It’s interesting that even fake solving a crime gets you a reprise from all the racist cops that look at you as little better than the Hispanic criminals they brutalize. Michener and Vega are heroes for solving the worst crimes the LAPD has encountered lately, and composer John Paesano adds a kind of Dragnet flourish to the musical cue at the end of the episode that says, “Case closed,” even though the look on Michener and Vega‘s faces says that this is all from settled. The Haslets’ killer is still out there, and Mateo’s gotten away with murder. At least, for now.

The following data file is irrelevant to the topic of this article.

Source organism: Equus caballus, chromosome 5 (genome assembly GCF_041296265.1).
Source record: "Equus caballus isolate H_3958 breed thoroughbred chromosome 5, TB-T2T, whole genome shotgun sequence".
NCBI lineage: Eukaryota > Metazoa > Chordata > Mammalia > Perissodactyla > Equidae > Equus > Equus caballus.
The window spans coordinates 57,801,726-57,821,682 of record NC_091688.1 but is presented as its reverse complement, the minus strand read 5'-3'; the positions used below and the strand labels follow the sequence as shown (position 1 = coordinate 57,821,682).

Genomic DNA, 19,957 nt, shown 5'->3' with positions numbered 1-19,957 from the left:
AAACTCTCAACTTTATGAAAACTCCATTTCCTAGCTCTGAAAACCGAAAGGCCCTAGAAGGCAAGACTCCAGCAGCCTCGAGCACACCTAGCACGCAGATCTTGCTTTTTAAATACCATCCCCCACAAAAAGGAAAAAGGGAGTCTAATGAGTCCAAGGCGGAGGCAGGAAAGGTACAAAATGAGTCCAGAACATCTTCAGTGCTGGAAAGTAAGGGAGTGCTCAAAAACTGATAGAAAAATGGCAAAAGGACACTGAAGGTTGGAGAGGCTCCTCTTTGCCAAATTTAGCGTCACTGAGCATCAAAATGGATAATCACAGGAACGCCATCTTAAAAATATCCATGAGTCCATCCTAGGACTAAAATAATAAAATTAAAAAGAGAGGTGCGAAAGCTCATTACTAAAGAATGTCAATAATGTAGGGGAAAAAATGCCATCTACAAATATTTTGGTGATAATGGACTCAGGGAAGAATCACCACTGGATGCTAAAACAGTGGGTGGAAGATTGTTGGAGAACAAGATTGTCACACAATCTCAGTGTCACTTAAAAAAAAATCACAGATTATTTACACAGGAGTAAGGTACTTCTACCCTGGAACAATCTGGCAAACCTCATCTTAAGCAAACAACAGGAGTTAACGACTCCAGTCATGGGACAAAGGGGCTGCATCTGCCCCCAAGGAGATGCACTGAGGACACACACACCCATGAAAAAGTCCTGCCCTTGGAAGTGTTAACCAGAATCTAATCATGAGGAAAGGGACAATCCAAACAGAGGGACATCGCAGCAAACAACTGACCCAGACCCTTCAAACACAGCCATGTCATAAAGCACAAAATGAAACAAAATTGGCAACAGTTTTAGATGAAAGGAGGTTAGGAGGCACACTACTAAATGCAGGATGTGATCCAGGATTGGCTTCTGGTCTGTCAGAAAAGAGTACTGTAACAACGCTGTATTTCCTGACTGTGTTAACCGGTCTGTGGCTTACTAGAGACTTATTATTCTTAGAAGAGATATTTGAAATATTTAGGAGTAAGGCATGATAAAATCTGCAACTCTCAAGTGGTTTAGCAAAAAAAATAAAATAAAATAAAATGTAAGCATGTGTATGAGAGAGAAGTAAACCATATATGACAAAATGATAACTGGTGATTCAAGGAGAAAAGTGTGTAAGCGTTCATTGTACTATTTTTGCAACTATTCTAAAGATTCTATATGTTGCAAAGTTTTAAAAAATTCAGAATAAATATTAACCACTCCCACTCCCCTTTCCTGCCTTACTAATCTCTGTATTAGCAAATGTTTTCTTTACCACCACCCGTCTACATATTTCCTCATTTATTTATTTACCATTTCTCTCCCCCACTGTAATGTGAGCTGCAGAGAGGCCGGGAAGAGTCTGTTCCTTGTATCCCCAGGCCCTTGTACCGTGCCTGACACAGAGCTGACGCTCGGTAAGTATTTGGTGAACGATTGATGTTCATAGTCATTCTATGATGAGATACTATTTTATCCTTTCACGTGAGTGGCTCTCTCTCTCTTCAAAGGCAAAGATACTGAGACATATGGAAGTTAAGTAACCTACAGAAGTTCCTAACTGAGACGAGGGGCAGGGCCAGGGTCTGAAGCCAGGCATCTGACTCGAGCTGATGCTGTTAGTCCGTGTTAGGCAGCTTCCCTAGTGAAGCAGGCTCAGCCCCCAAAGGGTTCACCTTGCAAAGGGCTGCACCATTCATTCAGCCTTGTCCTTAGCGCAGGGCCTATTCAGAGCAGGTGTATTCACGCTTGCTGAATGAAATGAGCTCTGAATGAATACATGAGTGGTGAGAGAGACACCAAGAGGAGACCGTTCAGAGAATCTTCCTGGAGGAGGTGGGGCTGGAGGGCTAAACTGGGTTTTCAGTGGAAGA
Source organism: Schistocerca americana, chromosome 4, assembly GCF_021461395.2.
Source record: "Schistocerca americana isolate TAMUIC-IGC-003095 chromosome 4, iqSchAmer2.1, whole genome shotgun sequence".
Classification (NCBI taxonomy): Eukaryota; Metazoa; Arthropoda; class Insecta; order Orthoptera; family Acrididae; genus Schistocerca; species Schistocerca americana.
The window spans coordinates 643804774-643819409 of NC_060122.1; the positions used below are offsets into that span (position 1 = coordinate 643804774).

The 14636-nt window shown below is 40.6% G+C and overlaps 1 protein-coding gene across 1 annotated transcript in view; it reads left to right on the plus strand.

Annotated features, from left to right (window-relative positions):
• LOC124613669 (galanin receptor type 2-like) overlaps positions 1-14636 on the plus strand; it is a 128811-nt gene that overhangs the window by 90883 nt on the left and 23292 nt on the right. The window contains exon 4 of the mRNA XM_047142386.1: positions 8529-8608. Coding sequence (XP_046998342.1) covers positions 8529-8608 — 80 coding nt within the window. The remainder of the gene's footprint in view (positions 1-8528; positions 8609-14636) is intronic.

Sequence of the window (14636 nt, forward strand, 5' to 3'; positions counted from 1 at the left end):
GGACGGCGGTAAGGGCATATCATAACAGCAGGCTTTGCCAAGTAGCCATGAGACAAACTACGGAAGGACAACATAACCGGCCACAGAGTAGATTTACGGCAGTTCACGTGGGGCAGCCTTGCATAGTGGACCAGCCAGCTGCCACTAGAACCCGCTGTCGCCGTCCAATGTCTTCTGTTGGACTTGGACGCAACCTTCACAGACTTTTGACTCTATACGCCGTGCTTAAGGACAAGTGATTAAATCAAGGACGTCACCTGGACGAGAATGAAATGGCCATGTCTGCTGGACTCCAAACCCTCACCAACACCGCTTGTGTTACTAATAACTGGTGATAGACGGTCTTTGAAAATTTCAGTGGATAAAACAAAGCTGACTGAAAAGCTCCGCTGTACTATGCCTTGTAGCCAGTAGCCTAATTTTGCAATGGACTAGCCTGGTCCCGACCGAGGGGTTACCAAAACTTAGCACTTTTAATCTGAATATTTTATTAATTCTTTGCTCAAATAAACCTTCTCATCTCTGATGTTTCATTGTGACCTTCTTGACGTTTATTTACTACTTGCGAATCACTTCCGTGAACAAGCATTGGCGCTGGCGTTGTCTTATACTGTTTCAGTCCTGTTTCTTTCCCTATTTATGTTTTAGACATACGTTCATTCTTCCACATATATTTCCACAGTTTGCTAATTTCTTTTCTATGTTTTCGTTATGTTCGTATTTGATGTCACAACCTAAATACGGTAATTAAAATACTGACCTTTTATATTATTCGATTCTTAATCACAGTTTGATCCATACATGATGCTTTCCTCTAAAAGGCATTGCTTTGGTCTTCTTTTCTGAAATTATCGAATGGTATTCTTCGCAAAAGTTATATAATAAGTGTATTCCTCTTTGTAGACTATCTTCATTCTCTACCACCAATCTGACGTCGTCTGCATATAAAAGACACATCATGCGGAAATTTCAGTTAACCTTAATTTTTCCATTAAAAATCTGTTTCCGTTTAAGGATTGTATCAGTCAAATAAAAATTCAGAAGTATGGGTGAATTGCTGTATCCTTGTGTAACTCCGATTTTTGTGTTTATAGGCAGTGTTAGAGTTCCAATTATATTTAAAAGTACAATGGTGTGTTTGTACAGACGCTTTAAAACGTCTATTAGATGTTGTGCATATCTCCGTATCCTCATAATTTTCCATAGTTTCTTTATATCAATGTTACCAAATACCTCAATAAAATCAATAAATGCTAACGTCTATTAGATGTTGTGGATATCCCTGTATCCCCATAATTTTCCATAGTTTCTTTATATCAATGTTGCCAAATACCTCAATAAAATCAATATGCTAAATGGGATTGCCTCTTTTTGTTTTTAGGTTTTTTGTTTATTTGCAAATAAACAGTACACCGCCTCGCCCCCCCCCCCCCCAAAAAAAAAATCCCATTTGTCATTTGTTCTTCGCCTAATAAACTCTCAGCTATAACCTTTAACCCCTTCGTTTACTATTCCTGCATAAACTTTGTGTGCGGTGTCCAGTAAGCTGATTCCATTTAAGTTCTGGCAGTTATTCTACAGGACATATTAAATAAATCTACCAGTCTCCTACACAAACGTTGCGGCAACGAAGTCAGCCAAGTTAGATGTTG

“The Haslets’ killer is still out there, and Mateo’s gotten away with murder. At least, for now.”
What are your thoughts on Penny Dreadful: City of Angels? Excited to see where the rest of this season is going to take you? Revisit your favourite moments of the new season, or refresh yourself on recent episodes HERE and be sure to let us know all your thoughts on the glitz, the glamour, and the gods of Penny Dreadful: City of Angels over on Twitter, in the Nightmare on Film Street Subreddit, and on Facebook in the Horror Movie Fiend Club.